Have you ever paid attention to details like you do now, with fears of a novel coronavirus, COVID-19, hanging in the air you breathe? Have you ever thought about the gift that this moment is, and how grateful you are for your health? Have you ever appreciated your friends, coaches, or practice, so much as in their absence?

Challenge and hardship wake us up to what is essential. They reveal our gifts and allow us a chance to see how deeply our roots can dig for nourishment—physically, emotionally, and mentally. At Steens Mountain Running Camp in Oregon, founder Harland Yriarte says that during droughts, aspen trees don’t give up; they drive their roots deeper into the earth, searching for moisture to survive. In fact, challenge and hardship are the only ways to become a better runner.

All that grief and gratitude you’re feeling is at the heart of what makes you, under any circumstance, a better runner. Why? Those who want to be “better” share an unfailing belief that setbacks are just opportunities to learn. Inherently, this includes joyous gratitude for the chance to grapple with—and even learn to befriend—challenges. True champions don’t bemoan the loss of what was. They celebrate life chiseling them into who they are asked to become.

You might be feeling lots of things. Emotions aren’t permanent, though, and accepting them can help you move through them.

photo: Glen Delman

What obstacles have you encountered before? Can you can draw strength or inspiration from another experience, like an injury? For example, before my senior year at University of Oregon, I badly sprained my ankle. Relegated to 10-minute runs and the bike, I had to be strong in my head and heart to keep my dream of winning an NCAA title that year alive. I had to accept that my injury happened for a reason. I had do little things well to find success. I used my imagination to transport myself mentally to hard one-mile repeats and other workouts “with” my team. (I ended up leading our team and finishing 9th at NCAAs.)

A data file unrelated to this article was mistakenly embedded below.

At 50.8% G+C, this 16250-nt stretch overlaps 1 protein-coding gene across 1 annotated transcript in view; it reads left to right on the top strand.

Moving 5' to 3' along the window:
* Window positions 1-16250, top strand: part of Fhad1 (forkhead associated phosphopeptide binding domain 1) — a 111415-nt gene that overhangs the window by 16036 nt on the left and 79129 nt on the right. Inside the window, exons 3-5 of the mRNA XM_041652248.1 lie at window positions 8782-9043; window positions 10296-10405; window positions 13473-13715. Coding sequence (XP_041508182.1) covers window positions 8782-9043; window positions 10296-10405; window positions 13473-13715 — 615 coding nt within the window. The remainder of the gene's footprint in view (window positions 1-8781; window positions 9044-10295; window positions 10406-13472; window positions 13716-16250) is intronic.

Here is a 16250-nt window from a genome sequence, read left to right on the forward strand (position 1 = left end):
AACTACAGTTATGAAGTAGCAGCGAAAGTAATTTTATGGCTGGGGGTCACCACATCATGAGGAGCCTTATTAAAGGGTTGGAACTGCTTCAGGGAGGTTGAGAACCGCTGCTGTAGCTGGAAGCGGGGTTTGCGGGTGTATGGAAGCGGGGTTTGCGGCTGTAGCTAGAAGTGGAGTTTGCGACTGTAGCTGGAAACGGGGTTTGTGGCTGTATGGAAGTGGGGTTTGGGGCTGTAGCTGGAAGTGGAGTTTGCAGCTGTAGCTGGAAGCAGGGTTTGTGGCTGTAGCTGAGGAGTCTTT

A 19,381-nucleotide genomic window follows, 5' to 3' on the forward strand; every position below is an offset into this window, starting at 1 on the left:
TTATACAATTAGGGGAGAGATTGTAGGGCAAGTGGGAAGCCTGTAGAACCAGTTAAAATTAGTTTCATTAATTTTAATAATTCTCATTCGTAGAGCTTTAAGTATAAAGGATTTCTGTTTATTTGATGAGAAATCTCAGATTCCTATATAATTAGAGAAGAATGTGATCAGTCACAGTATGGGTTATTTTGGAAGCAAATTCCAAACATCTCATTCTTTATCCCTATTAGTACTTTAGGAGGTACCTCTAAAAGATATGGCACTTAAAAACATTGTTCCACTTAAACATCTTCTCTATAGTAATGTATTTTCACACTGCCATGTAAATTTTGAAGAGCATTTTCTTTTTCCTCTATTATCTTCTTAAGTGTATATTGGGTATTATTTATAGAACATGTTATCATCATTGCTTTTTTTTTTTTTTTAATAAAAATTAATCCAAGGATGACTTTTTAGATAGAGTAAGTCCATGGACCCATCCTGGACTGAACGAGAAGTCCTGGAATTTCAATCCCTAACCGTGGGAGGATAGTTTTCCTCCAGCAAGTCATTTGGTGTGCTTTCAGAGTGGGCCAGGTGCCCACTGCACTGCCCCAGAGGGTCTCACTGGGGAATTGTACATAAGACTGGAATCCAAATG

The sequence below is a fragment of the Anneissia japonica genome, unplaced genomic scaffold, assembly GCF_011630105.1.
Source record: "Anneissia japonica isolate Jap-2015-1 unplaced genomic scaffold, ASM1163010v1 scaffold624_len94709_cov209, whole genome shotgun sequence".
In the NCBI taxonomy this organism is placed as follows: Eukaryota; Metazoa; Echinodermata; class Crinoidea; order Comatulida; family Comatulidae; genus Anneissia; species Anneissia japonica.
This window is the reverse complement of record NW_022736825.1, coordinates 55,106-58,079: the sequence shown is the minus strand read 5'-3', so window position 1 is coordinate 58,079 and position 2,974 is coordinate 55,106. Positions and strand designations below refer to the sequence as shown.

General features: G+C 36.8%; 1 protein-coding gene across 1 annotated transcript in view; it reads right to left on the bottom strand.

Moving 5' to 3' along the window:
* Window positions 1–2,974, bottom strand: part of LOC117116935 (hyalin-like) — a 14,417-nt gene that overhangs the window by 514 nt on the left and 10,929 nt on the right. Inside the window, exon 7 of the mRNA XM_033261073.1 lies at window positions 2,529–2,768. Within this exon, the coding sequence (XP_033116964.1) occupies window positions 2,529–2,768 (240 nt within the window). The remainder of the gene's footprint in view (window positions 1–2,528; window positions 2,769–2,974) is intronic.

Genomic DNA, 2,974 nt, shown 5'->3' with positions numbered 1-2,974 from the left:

Even if you’re not going to race this spring or summer or even fall, you can keep improving. Keep marching toward your long-term goals. Don’t have any? Time to dream bigger—beyond this season! As I used to tell myself, “Every step I take is a step closer to my dream.” Every step, literally and figuratively, has meaning. There are no ordinary or wasted moments as a runner.

Follow public health guidelines for social distancing and movement outside. Listen to your body, and give it the sleep, nutrition, and hydration it needs. There’s no need to increase volume or any other training factor right now— you don’t have to go into the well during a hiatus!

5 Tips For Staying Fit In Body And Mind

  1. Be creative if you can’t go outside.

— Do every drill you can think of, around a room, down a hallway or in place. Bonus points if you do it to the beat of your favorite songs until you drop with satisfaction and/or joy.

— Run up and down stairs, if you have them. One at a time, skipping one, double hop.

photo: Getty Images

— Mix your team’s core strengthening exercises into a circuit of high-paced exercises such as  the following. Try 3 to 5 sets with downward dog as rest in between sets:

• 1 min of plank
• 3 min jumping rope (or pretending to)
• 2 min A, B, and C skips (per above, try Karma Chameleon by Culture Club and Wake Me Up Before You GoGo by Wham)
• 3 min stairs or run in place
• 15 squats
• 10 burpees
• 10 pushups

— Focus on mobility with foam roller and other tools.

— Check out online streaming videos for yoga or other workouts, like dancing, especially this Richard Simmons classic.

  1. Strengthen your focus muscle.

Commit to practicing visualization three times a week for a month. Focus on your goal race for the year. We are only limited by our imaginations! As Alice Walker says, “If you fall in love with the imagination, you understand that it is a free spirit. It will go anywhere and it can do anything.”

  1. If your motivation is shot, stop running for two weeks.

Take a break. Rest. Cross train. Try something totally different than you’re used to (See: Richard Simmons). This will help you hit the reset button.

  1. Keep connected.

If you’re missing the social interaction and motivation that comes from healthy peer pressure from being on a team, connect with them virtually. You could also connect with other online running communities, such as on Strava[1]. Have some fun: make up running a course that you think no one else could dream up! Set an FKT (Fastest Known Time) for your new segment. Have fun watching others test themselves on your original course—and use it to motivate you to keep training and improving your mark

  1. Choose to include goodness and hope.

As Gloria Steinem says, “Without leaps in imagination, or dreaming, we lose the excitement of possibilities. Dreaming, after all, is a form of planning.”

Melody Fairchild is a running coach, director of Boulder Mountain Warriors Youth Run Club, founder of The Melody Fairchild Girls Running Camp, and master’s athlete in Boulder, Colorado. Her first book, GIRLS RUNNING (VeloPress), co-authored with Elizabeth Carey, is forthcoming. Elizabeth Carey is a freelance writer and running coach based in Seattle, Washington.